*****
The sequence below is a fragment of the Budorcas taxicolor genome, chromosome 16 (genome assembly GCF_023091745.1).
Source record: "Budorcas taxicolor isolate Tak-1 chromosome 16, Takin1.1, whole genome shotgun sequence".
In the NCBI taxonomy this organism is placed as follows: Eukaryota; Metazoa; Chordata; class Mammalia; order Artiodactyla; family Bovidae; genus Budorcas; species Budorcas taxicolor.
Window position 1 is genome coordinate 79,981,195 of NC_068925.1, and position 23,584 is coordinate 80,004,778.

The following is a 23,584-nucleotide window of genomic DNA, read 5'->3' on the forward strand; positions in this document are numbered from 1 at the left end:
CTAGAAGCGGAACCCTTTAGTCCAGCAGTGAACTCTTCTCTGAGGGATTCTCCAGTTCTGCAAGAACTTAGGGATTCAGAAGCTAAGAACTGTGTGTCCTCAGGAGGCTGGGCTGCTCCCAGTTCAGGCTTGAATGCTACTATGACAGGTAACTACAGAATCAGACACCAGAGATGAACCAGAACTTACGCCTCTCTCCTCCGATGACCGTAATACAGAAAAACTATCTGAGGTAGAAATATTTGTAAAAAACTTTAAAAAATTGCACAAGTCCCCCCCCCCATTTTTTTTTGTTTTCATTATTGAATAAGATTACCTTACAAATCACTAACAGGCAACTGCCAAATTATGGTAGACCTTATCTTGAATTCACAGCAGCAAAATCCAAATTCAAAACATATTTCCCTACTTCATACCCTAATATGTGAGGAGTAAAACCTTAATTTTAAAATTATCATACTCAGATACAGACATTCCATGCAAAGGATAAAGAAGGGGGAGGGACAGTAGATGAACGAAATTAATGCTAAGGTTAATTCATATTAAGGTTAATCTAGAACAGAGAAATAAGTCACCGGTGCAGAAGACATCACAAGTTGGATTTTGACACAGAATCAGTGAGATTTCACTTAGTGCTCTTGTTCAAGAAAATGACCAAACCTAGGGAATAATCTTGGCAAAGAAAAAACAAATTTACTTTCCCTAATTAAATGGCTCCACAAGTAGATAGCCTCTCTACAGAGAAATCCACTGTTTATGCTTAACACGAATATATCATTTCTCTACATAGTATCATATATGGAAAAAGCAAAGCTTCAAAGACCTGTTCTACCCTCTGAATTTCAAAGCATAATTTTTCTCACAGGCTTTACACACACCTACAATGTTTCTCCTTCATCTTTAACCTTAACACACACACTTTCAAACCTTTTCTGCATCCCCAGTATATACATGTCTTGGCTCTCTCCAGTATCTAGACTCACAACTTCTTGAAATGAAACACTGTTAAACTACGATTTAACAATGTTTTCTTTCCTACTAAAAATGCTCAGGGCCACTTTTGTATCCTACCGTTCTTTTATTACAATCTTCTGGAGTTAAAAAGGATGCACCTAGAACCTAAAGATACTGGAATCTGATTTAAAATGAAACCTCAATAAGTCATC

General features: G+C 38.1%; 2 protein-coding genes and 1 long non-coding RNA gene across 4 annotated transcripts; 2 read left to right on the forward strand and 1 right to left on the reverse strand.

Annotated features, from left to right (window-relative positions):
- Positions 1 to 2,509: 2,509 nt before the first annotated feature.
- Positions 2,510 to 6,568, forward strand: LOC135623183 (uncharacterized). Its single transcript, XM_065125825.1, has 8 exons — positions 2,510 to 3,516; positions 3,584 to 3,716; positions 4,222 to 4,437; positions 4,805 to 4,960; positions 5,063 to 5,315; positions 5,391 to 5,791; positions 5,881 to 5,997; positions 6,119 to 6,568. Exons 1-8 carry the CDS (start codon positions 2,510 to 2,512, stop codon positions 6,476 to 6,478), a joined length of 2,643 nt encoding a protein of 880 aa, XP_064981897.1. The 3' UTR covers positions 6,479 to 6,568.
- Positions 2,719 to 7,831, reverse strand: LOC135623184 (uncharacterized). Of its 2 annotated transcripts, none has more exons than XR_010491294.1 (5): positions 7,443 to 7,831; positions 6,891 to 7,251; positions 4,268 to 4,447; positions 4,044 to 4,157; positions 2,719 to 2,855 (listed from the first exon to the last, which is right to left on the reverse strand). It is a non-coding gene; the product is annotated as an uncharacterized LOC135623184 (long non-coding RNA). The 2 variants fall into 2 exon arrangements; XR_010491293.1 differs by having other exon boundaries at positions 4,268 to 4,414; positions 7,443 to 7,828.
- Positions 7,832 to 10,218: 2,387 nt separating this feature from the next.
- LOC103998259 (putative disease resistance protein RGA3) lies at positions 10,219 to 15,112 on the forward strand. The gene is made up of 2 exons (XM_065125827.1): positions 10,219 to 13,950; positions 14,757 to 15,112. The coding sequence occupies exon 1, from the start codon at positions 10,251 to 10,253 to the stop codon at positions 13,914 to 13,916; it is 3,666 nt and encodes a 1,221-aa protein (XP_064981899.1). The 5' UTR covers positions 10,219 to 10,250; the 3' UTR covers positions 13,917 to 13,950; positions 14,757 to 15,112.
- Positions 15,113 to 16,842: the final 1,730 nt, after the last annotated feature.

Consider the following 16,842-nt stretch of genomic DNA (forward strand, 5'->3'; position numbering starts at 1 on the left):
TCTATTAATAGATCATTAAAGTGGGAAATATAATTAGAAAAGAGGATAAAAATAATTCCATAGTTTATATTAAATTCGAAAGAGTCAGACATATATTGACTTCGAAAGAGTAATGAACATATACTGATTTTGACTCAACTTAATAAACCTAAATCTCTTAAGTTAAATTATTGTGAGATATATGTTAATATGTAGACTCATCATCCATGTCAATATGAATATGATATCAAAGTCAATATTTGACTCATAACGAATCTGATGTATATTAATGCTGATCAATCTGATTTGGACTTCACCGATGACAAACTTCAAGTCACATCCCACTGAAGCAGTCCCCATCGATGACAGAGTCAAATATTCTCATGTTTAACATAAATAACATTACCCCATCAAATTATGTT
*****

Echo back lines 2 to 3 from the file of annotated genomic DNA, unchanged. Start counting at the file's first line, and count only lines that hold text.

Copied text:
Source record: "Budorcas taxicolor isolate Tak-1 chromosome 16, Takin1.1, whole genome shotgun sequence".
In the NCBI taxonomy this organism is placed as follows: Eukaryota; Metazoa; Chordata; class Mammalia; order Artiodactyla; family Bovidae; genus Budorcas; species Budorcas taxicolor.